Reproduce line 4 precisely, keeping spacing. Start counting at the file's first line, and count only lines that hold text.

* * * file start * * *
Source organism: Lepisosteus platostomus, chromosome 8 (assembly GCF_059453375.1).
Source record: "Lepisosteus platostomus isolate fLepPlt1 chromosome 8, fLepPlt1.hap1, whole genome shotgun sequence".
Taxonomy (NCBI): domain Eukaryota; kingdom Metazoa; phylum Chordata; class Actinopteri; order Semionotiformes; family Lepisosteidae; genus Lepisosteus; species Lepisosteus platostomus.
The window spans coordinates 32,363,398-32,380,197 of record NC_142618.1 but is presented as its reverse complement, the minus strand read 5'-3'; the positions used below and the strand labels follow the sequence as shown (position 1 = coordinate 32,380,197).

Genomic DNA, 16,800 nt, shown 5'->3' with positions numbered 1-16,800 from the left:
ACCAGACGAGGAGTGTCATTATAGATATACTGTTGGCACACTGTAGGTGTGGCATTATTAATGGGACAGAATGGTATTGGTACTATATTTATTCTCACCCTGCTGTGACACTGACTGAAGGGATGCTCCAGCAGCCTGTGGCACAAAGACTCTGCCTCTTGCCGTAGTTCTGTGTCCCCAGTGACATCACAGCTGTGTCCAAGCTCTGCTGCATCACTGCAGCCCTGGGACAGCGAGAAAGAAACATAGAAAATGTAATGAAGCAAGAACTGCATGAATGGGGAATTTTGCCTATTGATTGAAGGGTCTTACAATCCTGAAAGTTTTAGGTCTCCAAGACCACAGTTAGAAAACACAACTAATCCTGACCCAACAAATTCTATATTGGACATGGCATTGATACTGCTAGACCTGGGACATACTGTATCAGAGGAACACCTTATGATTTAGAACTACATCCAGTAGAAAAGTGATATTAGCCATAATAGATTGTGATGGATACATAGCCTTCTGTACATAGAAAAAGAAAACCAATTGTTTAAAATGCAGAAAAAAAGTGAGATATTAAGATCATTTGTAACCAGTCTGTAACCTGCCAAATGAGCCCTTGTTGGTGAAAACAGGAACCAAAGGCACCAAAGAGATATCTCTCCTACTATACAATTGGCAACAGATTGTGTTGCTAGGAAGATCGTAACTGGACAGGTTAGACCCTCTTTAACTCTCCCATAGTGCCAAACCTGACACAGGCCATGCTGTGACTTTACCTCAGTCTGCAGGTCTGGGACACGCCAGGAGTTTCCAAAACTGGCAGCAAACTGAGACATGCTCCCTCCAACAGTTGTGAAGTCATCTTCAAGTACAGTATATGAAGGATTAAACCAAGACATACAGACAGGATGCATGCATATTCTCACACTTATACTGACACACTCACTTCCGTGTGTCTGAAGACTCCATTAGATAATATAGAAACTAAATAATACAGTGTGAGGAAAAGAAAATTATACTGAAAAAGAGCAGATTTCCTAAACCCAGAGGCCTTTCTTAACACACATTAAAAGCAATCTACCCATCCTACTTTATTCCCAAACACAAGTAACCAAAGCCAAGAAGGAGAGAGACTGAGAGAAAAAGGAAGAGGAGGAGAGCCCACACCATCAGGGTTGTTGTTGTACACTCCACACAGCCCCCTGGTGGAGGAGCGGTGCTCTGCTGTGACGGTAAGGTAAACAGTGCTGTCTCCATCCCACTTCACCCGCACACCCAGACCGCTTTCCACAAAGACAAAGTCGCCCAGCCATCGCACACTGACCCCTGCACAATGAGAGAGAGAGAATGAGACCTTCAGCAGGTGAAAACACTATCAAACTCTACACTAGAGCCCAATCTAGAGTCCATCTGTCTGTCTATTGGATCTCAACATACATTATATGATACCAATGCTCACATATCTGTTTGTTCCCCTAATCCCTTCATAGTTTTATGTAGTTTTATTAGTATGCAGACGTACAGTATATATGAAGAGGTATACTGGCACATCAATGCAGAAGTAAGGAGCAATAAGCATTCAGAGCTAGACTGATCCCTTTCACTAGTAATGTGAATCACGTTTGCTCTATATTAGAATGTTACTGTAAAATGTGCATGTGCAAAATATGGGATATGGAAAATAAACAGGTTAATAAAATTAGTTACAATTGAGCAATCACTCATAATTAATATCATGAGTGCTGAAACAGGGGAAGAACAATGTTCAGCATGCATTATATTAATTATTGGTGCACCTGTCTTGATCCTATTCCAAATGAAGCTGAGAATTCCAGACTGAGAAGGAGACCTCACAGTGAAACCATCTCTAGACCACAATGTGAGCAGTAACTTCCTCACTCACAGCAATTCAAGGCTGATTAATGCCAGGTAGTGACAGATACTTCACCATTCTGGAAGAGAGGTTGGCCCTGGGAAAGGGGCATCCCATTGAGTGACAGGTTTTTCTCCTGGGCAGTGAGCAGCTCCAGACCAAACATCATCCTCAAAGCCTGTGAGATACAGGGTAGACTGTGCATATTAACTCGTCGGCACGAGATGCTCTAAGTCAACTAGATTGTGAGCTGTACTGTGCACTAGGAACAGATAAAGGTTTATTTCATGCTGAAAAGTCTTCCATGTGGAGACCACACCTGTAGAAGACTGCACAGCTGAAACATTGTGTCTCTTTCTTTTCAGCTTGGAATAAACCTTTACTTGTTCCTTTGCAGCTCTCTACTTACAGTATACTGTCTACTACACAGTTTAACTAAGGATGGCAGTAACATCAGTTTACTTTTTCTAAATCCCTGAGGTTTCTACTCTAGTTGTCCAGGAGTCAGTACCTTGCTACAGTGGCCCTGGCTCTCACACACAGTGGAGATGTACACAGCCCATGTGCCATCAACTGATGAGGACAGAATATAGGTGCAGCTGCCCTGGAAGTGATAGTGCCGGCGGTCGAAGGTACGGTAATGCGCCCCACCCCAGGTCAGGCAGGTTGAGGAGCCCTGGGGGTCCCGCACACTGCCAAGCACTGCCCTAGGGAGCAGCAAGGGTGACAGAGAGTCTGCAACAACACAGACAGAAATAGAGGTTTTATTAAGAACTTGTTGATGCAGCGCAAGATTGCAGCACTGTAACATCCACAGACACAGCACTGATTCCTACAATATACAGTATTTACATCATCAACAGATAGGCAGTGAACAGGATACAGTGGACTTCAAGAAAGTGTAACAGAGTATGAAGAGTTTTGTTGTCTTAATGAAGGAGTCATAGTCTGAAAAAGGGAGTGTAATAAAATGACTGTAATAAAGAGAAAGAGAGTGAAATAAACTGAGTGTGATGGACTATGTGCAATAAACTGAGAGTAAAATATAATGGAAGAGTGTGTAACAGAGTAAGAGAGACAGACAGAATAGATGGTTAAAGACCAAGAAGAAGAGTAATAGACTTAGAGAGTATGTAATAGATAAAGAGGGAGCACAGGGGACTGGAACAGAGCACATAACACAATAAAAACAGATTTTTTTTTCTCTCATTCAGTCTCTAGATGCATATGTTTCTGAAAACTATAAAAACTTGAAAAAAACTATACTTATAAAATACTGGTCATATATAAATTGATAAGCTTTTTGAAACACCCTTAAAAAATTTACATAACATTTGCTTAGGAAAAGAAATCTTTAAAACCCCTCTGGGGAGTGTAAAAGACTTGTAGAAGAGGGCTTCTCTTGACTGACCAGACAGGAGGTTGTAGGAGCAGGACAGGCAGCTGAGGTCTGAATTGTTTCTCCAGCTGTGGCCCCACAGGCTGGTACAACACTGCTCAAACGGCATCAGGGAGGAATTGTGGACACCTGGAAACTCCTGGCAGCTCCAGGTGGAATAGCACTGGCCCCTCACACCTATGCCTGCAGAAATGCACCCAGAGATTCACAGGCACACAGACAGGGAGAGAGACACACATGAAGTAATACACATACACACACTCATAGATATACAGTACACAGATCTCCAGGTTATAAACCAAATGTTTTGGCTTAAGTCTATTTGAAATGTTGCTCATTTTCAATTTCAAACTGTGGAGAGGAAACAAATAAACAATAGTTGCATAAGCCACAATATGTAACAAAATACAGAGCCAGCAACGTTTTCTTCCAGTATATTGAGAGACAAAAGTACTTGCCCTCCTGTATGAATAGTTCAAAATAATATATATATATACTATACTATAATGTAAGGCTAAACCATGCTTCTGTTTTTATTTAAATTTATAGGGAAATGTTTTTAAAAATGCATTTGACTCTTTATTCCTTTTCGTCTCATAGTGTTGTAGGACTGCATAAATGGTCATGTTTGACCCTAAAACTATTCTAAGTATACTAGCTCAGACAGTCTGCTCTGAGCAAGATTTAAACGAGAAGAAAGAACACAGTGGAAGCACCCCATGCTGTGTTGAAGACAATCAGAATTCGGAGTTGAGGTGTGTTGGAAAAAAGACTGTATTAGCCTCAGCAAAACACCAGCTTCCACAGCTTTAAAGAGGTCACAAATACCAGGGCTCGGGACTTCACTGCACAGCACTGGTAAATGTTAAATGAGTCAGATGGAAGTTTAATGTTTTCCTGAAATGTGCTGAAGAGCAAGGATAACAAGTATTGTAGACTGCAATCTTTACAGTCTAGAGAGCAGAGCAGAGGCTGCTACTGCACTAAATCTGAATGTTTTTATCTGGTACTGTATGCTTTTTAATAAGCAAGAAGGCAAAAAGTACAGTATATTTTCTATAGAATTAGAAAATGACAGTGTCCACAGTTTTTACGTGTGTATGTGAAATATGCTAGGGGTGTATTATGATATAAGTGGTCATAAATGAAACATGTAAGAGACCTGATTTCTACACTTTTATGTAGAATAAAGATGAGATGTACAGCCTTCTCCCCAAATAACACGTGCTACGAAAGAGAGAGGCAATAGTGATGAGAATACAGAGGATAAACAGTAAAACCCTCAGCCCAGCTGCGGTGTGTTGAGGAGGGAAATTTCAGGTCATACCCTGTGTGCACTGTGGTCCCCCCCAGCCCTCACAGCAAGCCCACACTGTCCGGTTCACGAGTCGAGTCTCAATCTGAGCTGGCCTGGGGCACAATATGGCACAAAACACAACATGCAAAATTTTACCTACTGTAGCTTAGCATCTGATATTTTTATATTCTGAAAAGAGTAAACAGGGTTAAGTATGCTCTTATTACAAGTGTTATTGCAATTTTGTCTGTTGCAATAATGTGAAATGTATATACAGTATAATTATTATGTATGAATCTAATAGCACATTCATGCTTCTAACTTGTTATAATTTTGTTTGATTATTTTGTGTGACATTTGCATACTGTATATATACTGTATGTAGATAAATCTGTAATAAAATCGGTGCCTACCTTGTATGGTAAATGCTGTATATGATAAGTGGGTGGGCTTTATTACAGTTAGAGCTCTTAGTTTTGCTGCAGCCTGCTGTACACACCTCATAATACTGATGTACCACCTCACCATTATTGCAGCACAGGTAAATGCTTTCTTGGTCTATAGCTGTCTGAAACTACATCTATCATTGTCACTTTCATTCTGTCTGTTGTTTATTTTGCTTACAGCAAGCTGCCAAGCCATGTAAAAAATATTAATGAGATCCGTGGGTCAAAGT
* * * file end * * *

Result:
The window spans coordinates 32,363,398-32,380,197 of record NC_142618.1 but is presented as its reverse complement, the minus strand read 5'-3'; the positions used below and the strand labels follow the sequence as shown (position 1 = coordinate 32,380,197).